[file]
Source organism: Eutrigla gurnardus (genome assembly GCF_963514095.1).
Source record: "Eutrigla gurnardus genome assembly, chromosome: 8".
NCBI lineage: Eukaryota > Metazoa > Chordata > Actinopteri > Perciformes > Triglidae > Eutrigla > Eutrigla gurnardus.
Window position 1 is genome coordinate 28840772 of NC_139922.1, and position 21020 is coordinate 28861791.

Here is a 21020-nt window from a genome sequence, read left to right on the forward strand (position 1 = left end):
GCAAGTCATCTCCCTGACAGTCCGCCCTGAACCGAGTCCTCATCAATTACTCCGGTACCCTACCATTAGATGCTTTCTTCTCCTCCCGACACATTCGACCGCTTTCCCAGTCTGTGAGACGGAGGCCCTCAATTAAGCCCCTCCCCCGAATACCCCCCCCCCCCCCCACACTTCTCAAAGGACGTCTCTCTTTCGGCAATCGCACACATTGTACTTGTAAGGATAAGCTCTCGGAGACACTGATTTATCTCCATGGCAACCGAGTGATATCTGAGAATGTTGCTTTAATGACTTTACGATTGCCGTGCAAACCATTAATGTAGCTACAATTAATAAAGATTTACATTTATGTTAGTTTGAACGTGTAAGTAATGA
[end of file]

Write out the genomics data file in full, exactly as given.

Source organism: Eutrigla gurnardus (genome assembly GCF_963514095.1).
Source record: "Eutrigla gurnardus genome assembly, chromosome: 8".
NCBI lineage: Eukaryota > Metazoa > Chordata > Actinopteri > Perciformes > Triglidae > Eutrigla > Eutrigla gurnardus.
Window position 1 is genome coordinate 28840772 of NC_139922.1, and position 21020 is coordinate 28861791.

Here is a 21020-nt window from a genome sequence, read left to right on the forward strand (position 1 = left end):
GCAAGTCATCTCCCTGACAGTCCGCCCTGAACCGAGTCCTCATCAATTACTCCGGTACCCTACCATTAGATGCTTTCTTCTCCTCCCGACACATTCGACCGCTTTCCCAGTCTGTGAGACGGAGGCCCTCAATTAAGCCCCTCCCCCGAATACCCCCCCCCCCCCCCACACTTCTCAAAGGACGTCTCTCTTTCGGCAATCGCACACATTGTACTTGTAAGGATAAGCTCTCGGAGACACTGATTTATCTCCATGGCAACCGAGTGATATCTGAGAATGTTGCTTTAATGACTTTACGATTGCCGTGCAAACCATTAATGTAGCTACAATTAATAAAGATTTACATTTATGTTAGTTTGAACGTGTAAGTAATGA